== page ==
Bruce Van Blair
September 14, 2014
Galatians 5; Isaiah 11
When I think of the difference between philosophy and religion, I think of the difference between worship and balance. Now, there have been religious philosophers, and a huge number of religious people think of themselves as well-balanced. Nevertheless, worship has a strong connotation of total devotion, total commitment, total adoration and service that does not seem very “balanced” to any onlooker (unless, of course, they think God actually exists).
There is no rule or accepted definition here. I merely mention that, to me, philosophy seems quite tame in comparison to religion. It has better manners. It is more open-minded. It has a calmer, more balanced approach to thought, consideration, and expression. (Nietzsche was an exception. He had the passion of the religious, though in his case he was anti-religious, and his church turned out to be the Third Reich. I nevertheless read him with avid interest. As you remember, he was famous for his comment: “God is dead.” To which some wit has replied: “Nietzsche is dead, signed God.”) That is why I stopped reading the philosophers after the first ten years of studying philosophy. They are lovely, but they don’t go anywhere. As Tennyson comments in Vastness: “Household happiness, gracious children, debtless competence, golden mean.” It certainly sounds wonderful, yet it is hardly in the same category as a burning bush or a Damascus Road.
There is a lot of exceedingly tame religion in our society – that is, lip service and casual participation in things which used to be religious. But religion itself is quite messy, uncouth, ragged, and unpredictable in comparison to philosophy. It is the commitment thing – the worship thing. The religious, at the very least, are avid about what they believe about God and how they think God wants them to live. The religious always seem on the verge of being what we call “zealous” or “fanatic” – they are off the deep end, brainwashed, have a touch of madness – and I have heard many other such phrases and sentiments over the years. An increasing number of people claim that the world would be a better, more peaceful place if we could get rid of all religions and the religious. I quite agree. People without souls would be far more manageable. A world filled with only fenceposts would be calm and peaceful indeed.
To minimize the zealous side of religion is to misunderstand its nature. If we come to believe in God, then total commitment is the only appropriate response. Whether Muslim, Jew, Hindu, or Christian, if you look tame and balanced to outsiders, you are not yet religious. You only toy with the precepts, dabble with the possibilities. True religion is a response to a call from beyond this world. And to be honest, the call of the Spirit makes the Siren Call seem like kindergarten. If in the eyes of the world you are balanced and well-adjusted after having heard the Spirit’s Call, then clearly you stuffed your ears and turned away.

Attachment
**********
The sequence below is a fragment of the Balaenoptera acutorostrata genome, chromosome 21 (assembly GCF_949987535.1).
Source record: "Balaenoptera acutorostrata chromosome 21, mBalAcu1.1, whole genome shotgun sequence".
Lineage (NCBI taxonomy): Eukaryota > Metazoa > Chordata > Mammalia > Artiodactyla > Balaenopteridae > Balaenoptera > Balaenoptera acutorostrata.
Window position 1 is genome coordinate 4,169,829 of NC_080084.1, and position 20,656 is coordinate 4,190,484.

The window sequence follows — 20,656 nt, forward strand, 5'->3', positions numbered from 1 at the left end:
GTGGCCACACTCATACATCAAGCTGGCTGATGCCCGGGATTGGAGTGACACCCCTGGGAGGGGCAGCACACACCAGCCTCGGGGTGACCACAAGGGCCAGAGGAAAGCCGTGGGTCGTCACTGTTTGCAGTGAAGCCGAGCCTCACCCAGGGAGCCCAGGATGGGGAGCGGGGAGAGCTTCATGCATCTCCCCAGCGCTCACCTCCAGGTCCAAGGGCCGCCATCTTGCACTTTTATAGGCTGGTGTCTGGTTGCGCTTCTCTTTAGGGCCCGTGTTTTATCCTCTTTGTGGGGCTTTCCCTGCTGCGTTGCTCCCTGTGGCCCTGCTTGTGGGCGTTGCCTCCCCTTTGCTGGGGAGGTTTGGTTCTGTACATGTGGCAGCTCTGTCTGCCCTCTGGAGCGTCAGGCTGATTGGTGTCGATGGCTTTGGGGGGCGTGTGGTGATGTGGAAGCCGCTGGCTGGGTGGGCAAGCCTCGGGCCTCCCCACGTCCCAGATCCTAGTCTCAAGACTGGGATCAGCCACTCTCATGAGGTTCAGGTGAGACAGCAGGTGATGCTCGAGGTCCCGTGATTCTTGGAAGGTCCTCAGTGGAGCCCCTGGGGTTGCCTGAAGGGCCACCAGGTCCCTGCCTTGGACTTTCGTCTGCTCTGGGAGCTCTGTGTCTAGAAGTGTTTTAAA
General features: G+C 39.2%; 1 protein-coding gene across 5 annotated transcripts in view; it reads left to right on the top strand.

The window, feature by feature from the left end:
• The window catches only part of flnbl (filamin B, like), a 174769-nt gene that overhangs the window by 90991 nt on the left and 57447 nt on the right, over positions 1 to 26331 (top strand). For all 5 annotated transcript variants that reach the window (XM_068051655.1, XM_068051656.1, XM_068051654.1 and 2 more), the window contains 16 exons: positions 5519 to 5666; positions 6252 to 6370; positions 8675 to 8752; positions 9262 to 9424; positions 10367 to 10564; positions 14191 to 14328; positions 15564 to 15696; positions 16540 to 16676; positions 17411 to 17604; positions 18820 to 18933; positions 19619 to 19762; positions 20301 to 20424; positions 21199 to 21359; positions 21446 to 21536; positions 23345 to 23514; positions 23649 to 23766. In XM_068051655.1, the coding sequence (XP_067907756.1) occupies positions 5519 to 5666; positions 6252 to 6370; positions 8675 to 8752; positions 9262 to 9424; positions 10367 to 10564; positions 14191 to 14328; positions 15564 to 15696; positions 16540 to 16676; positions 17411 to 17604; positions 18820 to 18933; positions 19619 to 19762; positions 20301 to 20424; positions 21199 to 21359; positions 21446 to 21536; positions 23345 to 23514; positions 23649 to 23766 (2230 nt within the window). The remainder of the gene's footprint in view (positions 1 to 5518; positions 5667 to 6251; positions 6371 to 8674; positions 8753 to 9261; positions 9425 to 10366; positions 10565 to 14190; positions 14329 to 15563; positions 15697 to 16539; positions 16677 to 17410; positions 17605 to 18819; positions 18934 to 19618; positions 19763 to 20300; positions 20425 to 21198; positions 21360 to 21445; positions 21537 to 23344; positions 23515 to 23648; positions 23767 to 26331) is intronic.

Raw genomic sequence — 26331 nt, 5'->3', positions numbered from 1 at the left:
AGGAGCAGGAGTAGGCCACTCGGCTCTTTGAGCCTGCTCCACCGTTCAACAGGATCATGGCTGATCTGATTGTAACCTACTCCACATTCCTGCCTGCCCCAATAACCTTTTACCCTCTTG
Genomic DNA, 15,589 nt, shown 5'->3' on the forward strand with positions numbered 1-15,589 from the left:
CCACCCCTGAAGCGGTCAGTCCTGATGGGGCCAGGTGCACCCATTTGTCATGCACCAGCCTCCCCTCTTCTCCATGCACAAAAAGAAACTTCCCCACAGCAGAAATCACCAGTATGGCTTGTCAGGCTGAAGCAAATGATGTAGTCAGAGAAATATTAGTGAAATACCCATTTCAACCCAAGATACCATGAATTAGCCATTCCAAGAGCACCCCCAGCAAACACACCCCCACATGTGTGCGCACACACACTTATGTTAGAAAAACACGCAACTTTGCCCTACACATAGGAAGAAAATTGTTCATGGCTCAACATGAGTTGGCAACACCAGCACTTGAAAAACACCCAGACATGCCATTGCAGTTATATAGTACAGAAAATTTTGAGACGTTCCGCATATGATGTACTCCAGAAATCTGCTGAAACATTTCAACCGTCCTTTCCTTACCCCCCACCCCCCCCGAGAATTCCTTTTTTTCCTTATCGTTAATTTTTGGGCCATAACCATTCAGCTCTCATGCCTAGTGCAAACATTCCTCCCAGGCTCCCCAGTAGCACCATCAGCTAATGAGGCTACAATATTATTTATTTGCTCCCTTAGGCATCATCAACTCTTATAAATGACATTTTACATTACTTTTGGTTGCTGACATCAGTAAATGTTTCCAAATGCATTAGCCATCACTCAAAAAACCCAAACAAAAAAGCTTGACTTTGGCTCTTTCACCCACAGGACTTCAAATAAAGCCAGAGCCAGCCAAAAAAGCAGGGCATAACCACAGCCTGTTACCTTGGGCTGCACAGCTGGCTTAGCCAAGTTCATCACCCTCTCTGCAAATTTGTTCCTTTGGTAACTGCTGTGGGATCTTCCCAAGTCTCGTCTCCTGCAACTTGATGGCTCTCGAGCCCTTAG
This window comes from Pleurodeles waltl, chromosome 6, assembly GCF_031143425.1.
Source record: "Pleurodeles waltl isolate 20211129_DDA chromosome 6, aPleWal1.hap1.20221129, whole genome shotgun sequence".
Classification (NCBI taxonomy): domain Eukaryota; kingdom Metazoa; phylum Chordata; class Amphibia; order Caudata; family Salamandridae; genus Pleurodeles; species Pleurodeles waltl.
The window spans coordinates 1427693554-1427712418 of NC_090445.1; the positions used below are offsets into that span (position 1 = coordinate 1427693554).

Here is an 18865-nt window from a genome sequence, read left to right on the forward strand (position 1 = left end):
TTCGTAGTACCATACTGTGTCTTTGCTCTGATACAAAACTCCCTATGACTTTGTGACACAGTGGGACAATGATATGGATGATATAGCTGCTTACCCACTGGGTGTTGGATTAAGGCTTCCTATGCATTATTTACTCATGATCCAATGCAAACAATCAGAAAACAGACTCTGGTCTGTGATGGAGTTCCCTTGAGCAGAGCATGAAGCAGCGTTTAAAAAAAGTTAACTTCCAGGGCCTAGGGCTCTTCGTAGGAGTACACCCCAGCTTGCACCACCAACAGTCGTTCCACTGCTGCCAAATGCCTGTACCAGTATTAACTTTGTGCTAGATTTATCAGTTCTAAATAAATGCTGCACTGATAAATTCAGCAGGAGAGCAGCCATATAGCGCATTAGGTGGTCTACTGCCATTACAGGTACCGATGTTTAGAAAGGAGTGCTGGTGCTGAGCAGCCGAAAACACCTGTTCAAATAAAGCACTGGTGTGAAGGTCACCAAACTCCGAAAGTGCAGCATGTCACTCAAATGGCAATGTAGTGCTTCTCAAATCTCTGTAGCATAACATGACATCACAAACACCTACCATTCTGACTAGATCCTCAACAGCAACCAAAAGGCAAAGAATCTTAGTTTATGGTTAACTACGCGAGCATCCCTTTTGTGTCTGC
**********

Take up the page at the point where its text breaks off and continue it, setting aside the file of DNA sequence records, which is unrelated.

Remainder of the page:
In any case, well-balanced people do not go to crosses. They do not turn will and life over to an Unseen Power. They do not even tithe, or warp their schedules and responsibilities to participate in a faith community. Worship, by definition, is praise and gratitude to a BEING beyond this world. And instead of balance, worship is about giving all – and everything – to God.
But even those of us who are “religious” live in this world, at least for a little while longer. “In but not of the world” is the old phrase. We do not wish to appear any more irrational than necessary. We would like to “get along” here, as long as it does not require us to break our allegiance to Jesus. And the truth is, the Spirit does not require us to make life-threatening sacrifices or to reveal our fanatical devotion unless there is a special reason, a special assignment – that is, unless we receive special guidance from the Spirit. Nevertheless, we stand in readiness because such guidance may come at any moment – like a thief in the night, Jesus used to say. We stay in training, practicing all of the more common disciplines that serve His church and keep us growing and learning on the WAY. This not only keeps us alert and ready, it strengthens the Kingdom, and keeps us learning more of its blessings and benefits all along the WAY.